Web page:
There are only four minarets in Switzerland
Swiss voters have supported a referendum proposal to ban the building of minarets, official results show.
More than 57% of voters and 22 out of 26 cantons – or provinces – voted in favour of the ban.
The proposal had been put forward by the Swiss People’s Party, (SVP), the largest party in parliament, which says minarets are a sign of Islamisation.
The government opposed the ban, saying it would harm Switzerland’s image, particularly in the Muslim world.
But Martin Baltisser, the SVP’s general secretary, told the BBC: “This was a vote against minarets as symbols of Islamic power.”
The BBC’s Imogen Foulkes, in Bern, says the surprise result is very bad news for the Swiss government which fears unrest among the Muslim community.
Our correspondent says voters worried about rising immigration – and with it the rise of Islam – have ignored the government’s advice.
In a statement, the government said it accepted the decision.
It said: “The Federal Council (government) respects this decision. Consequently the construction of new minarets in Switzerland is no longer permitted.”
This will cause major problems because during this campaign mosques were attacked, which we never experienced in 40 years in Switzerland
Zurich’s Association of Muslim Organisations
Justice Minister Eveline Widmer-Schlumpf said: “Concerns [about Islamic fundamentalism] have to be taken seriously.
“However, a ban on the construction of new minarets is not a feasible means of countering extremist tendencies.”
She sought to reassure Swiss Muslims, saying the decision was “not a rejection of the Muslim community, religion or culture”.
Switzerland is home to some 400,000 Muslims and has just four minarets.
After Christianity, Islam is the most widespread religion in Switzerland, but it remains relatively hidden.
There are unofficial Muslim prayer rooms, and planning applications for new minarets are almost always refused.
Supporters of a ban claimed that allowing minarets would represent the growth of an ideology and a legal system – Sharia law – which are incompatible with Swiss democracy.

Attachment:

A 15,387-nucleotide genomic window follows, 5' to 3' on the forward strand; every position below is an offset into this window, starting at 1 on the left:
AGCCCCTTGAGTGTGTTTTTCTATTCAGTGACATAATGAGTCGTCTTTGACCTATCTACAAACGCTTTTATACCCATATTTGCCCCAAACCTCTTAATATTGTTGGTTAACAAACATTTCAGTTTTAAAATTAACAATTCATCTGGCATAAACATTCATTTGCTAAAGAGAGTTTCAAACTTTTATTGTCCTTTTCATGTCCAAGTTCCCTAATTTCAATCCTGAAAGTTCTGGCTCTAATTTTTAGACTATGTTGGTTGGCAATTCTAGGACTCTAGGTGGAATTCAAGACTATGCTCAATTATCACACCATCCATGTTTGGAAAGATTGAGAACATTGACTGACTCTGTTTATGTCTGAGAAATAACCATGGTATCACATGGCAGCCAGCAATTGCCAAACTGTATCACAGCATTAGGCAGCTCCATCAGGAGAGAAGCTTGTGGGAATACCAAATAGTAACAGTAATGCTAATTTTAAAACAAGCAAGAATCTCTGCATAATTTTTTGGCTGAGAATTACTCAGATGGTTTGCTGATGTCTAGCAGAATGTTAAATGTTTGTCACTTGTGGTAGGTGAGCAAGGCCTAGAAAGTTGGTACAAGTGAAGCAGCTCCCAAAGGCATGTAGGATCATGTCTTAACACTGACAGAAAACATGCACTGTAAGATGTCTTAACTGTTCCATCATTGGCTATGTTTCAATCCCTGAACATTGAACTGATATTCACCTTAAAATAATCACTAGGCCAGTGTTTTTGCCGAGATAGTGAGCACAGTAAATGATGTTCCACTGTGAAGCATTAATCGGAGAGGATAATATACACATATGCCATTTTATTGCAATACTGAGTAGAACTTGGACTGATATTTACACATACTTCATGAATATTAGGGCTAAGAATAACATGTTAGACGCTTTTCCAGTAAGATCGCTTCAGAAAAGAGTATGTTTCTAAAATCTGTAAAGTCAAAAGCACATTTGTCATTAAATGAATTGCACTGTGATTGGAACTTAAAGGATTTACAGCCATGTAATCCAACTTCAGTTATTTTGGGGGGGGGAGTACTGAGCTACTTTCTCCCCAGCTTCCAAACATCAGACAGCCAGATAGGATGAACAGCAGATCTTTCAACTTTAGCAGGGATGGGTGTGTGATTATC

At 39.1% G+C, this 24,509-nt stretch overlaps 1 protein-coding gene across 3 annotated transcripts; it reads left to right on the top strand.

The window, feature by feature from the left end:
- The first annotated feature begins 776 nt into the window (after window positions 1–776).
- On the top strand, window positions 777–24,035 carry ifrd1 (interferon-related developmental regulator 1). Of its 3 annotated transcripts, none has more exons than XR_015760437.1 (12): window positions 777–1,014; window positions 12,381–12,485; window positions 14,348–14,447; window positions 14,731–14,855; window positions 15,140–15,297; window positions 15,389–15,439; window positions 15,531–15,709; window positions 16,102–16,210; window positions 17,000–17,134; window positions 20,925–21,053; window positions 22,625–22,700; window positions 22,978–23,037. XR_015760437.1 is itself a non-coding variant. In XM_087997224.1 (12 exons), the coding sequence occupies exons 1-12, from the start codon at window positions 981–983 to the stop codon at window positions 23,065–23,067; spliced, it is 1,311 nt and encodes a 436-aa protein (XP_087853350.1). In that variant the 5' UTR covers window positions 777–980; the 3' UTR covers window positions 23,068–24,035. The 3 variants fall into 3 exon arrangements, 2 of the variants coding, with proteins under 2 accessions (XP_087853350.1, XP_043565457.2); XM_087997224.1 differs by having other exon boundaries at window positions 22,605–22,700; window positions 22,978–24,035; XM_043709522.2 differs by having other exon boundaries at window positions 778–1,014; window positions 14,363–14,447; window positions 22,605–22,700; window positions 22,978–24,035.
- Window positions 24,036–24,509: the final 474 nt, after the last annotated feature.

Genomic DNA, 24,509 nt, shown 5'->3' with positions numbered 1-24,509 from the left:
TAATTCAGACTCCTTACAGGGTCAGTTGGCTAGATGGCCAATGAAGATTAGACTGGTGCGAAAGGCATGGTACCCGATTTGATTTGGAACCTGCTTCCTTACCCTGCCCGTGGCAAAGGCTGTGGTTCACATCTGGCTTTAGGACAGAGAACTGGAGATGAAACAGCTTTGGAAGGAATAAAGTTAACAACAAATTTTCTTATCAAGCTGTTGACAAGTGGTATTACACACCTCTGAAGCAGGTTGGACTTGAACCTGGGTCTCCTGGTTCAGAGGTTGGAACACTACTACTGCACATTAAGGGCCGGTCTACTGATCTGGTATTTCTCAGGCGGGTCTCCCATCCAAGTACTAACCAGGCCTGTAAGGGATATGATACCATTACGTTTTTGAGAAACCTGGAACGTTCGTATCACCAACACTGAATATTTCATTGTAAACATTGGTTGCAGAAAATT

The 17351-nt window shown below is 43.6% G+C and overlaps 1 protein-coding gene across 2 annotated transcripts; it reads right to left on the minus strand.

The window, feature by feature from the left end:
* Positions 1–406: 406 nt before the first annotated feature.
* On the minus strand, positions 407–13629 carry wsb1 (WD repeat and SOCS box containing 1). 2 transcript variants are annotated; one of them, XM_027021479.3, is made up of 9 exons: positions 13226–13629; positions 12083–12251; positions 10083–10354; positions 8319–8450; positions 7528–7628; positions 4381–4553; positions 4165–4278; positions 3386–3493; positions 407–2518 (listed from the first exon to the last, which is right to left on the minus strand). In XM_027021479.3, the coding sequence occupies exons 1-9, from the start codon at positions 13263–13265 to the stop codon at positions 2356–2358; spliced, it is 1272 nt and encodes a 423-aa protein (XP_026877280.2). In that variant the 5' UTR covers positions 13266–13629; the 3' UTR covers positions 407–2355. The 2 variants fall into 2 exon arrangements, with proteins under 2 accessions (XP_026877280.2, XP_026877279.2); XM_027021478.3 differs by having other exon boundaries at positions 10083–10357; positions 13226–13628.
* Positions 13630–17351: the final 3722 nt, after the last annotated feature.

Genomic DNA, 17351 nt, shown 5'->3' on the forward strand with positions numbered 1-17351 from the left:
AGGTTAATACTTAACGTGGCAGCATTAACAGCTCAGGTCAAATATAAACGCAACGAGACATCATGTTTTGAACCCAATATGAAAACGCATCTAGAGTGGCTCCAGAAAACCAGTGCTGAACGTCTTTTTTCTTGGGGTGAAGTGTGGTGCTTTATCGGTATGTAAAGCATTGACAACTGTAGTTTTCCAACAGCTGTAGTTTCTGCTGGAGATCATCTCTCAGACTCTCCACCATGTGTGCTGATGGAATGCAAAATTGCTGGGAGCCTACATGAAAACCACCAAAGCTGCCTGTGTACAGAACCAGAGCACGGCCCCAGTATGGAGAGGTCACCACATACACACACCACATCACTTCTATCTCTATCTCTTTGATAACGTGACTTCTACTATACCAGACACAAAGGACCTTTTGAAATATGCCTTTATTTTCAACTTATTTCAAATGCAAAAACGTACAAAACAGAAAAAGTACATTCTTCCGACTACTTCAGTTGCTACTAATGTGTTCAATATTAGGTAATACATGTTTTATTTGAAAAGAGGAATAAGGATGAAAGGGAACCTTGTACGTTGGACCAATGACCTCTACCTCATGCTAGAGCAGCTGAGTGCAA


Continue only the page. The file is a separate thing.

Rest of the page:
But others say the referendum campaign incited hatred. On Thursday the Geneva mosque was vandalised for the third time during the campaign, according to local media.
Amnesty International said the vote violated freedom of religion and would probably be overturned by the Swiss supreme court or the European Court of Human Rights.
The president of Zurich’s Association of Muslim Organisations, Tamir Hadjipolu, told the BBC: “This will cause major problems because during this campaign mosques were attacked, which we never experienced in 40 years in Switzerland.
“Islamaphobia has increased intensively.”
And there was dismay among Switzerland’s Muslims upon hearing the result.
It’s a message that you are not welcome here as true citizens of this society
Elham Manea, co-founder of the Forum for a Progressive Islam
Farhad Afshar, president of the Coordination of Islamic Organisations in Switzerland, said: “The most painful thing for us is not the ban on minarets but the symbol sent by this vote.
“Muslims do not feel accepted as a religious community.”
Elham Manea, co-founder of the Forum for a Progressive Islam, added: “My fear is that the younger generation will feel unwelcome.
“It’s a message that you are not welcome here as true citizens of this society.”
Sunday’s referendum was held after the SVP collected 100,000 signatures from voters within 18 months calling for a vote.
In recent years countries across Europe have been debating how best to integrate Muslim populations.
France focused on the headscarf, while in Germany there was controversy over plans to build one of Europe’s largest mosques.